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pp. 71-101

A PRIME OBJECTIVE of the Tlajinga 33 compound excavation was the recovery of all human skeletal material present, no matter how fragmentary. Although complete, well-preserved skeletons are preferred and are more informative about past populations, paleodemographers and osteologists realize that fragmentary material can also yield valuable information...

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5. General Demographic Characteristics of the Tlajinga 33 Population

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pp. 102-136

THE TLAJINGA 33 skeletal population was found in two different contexts. The burials were more carefully and completely excavated, but human material from general provenience contexts was collected from screens and general shoveling and troweling. The burial contexts often contain significant proportions of an individual; the general provenience collections are all skeletal bits, mostly of incomplete elements...

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6. Paleodemographic Analysis of the Tlajinga 33 Skeletons

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pp. 137-192

Paleodemography, the use of demographic methods on skeletal populations to characterize demographic processes and determine the vital rates of past populations, has always been a somewhat controversial enterprise. It has been characterized as "a subject which is simultaneously intensely interesting...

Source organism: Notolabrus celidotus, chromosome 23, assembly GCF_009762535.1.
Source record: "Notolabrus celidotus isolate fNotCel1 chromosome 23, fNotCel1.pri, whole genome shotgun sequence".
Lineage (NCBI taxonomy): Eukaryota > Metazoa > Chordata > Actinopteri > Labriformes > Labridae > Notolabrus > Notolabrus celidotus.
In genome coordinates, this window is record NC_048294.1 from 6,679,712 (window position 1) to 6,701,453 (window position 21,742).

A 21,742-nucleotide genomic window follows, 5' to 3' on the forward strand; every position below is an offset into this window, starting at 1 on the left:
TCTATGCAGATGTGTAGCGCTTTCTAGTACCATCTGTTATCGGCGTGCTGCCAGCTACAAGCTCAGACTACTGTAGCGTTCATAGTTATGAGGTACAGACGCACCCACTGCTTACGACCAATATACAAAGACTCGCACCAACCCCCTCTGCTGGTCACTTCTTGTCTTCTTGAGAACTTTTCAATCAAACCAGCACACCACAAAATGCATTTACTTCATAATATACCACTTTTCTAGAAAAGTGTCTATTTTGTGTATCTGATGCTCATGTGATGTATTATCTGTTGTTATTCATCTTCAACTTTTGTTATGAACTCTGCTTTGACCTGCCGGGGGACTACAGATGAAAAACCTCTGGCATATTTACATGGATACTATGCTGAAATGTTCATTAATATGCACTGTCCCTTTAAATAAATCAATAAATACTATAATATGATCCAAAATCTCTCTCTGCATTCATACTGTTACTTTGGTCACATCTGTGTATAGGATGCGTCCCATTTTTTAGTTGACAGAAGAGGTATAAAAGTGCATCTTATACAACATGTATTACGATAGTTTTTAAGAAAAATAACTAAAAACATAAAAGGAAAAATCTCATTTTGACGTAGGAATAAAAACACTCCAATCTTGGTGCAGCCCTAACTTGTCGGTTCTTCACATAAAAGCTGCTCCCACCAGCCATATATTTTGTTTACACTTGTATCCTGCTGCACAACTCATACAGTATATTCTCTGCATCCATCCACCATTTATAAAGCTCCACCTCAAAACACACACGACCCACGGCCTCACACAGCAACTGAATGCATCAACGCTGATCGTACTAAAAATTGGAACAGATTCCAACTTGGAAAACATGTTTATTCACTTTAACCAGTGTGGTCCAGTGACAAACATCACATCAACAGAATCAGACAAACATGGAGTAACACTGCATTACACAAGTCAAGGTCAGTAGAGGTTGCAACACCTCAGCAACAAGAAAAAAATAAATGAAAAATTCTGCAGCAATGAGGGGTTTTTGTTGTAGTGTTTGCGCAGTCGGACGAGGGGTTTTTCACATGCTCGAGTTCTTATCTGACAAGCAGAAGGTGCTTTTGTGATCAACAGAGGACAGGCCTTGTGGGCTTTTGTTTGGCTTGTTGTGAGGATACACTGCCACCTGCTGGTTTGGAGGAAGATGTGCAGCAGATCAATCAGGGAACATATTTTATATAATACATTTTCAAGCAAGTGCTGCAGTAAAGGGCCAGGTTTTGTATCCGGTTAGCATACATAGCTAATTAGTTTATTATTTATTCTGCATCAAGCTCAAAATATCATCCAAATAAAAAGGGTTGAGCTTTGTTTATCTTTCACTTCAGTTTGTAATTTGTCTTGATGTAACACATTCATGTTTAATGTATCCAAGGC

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7. Paleopathology, Health, and Mortality at Tlajinga 33

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pp. 193-237

THE INVESTIGATION of mortality patterns at Tlajinga 33 should focus, at least partially, on possible causes of death in the population. Mortality is obviously related to the health and adequacy of diet of a population. Thus, evidence of potential problems in the lifestyle at Teotihuacan is important in any assessment of the demographic...

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8. Mortality Models and the Demographic Significance of Tlajinga 33

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pp. 238-266

HAVING OBSERVED the paleopathological indicators present in the skeletons from Tlajinga 33, we now need to integrate them into mortality profiles for the skeletal sample. As discussed in Chapter 6, the mean age at death has an understandable relation with life expectancy at birth, and also with mortality...

Appendix: Metric Measurements Used in the Discriminant-Function Sexing

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pp. 267-269

References Cited

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pp. 271-298

Index

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pp. 299-307


E-ISBN-13: 9780817384357
Print-ISBN-13: 9780817305598

Page Count: 327
Publication Year: 1992

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Subject Headings

  • Indians of Mexico -- Population.
  • Teotihuacán Site (San Juan Teotihuacán, Mexico).
  • Indians of Mexico -- Anthropometry.